What is Titration?
Titration, also identified as titrimetry, is a common laboratory method of quantitative chemical analysis that is made use of to determine the unknown concentration of an identified analyte. Since volume measurements play a key role in titration, it is also known as volumetric analysis. A reagent, called the titrant or titrator is prepared as a standard solution. A known concentration and volume of titrant react with a solution of analyte to determine concentration. The volume of titrant that reacted is called titration volume.
A typical titration experiment begins with a beaker or Erlenmeyer flask comprising of a very precise volume of the analyte and a minor amount of indicator (such as phenolphthalein) positioned underneath a calibrated burette or chemistry pipetting syringe holding the titrant. Small volumes of the titrant are then dripped into the analyte and indicator up until the indicator alters the color in reaction to the titrant saturation threshold, conveying arrival at the endpoint of the titration. A single drop or less than a single drop of the titrant can cause the difference between temporary and a permanent change in the indicator, depending on the endpoint desired. When the endpoint of the reaction is touched, the volume of reactant consumed is calculated and used to compute the concentration of analyte by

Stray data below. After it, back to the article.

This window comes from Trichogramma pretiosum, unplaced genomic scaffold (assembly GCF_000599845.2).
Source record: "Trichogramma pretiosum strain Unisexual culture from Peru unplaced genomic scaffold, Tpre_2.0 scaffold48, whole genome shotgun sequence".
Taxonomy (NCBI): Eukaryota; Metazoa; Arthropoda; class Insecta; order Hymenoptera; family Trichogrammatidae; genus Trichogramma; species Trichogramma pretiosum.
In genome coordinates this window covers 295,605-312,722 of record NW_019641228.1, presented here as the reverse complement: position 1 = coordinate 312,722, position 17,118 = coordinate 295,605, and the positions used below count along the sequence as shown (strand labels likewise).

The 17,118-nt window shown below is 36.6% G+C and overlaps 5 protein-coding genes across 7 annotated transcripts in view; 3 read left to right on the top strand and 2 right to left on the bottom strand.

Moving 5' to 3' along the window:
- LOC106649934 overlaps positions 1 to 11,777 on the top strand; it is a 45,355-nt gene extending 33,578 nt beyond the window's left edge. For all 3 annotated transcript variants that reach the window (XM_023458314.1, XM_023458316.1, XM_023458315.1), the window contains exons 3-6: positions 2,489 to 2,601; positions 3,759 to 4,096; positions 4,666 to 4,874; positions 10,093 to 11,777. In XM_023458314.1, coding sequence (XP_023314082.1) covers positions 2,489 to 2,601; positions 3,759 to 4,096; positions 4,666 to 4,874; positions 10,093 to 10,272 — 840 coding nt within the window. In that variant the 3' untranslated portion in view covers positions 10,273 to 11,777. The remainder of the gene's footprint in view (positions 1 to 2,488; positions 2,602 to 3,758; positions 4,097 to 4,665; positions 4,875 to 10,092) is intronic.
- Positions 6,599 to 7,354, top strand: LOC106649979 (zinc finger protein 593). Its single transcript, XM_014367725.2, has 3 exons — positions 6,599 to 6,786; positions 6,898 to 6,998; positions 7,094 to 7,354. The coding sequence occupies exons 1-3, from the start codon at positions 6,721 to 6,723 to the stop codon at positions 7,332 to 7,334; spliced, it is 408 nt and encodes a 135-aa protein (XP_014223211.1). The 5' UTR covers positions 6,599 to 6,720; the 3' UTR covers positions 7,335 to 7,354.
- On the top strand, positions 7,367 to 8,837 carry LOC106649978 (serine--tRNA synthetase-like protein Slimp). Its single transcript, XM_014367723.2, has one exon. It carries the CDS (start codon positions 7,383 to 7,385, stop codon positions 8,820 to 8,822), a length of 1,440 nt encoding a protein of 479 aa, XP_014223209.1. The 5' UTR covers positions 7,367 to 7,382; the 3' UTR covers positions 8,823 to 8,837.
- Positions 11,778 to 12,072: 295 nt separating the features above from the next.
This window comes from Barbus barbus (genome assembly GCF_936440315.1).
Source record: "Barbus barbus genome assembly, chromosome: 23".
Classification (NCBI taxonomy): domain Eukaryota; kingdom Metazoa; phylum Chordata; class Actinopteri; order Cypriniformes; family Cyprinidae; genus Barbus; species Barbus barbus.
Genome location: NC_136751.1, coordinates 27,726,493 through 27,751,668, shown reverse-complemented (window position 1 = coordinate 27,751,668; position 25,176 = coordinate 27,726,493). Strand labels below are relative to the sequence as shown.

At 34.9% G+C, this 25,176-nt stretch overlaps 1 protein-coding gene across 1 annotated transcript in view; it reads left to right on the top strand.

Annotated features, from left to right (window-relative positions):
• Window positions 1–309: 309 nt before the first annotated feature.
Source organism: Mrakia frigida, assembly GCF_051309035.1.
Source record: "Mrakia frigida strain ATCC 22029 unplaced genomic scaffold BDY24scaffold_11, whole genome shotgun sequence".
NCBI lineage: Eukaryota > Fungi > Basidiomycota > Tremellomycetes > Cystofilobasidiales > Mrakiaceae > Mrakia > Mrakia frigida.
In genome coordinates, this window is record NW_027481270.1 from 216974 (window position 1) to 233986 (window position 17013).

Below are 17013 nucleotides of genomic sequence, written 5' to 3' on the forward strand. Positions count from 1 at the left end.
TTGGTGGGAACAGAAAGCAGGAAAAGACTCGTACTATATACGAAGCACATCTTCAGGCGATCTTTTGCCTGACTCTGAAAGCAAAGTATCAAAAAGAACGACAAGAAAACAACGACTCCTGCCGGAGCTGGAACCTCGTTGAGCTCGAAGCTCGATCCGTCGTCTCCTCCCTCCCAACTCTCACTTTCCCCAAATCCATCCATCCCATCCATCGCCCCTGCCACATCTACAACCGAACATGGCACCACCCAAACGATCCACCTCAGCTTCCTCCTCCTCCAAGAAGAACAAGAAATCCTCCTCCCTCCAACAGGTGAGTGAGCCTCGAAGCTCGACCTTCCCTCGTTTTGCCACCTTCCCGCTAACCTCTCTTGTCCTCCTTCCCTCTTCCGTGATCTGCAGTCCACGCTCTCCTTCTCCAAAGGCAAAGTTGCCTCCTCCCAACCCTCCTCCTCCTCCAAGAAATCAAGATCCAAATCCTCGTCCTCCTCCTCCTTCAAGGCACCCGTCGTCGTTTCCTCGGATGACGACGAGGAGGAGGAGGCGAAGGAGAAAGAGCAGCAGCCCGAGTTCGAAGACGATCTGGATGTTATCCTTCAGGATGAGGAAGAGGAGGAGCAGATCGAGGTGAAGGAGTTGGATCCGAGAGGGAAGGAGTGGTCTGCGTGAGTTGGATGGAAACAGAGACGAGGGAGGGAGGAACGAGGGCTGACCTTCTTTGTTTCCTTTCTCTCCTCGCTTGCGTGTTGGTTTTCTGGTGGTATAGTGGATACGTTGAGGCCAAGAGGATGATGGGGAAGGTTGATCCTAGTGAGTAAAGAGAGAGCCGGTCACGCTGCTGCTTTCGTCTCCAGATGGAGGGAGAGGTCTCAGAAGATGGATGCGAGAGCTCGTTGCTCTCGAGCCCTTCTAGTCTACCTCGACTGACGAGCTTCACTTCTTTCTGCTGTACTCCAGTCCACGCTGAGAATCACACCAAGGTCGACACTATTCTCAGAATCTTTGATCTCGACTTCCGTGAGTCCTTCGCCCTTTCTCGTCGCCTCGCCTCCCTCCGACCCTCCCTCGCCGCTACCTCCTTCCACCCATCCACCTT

where Ca is the concentration of the analyte, usually in molarity; Ct is the concentration of the titrant, usually in molarity; Vt is the volume of the titrant used, usually in liters; M is the mole ratio of the reactant and analyte from the balanced chemical equation; and Va is the used analyte’s volume, usually in liters.
Types of titration
- Gas phase
- Zeta potential
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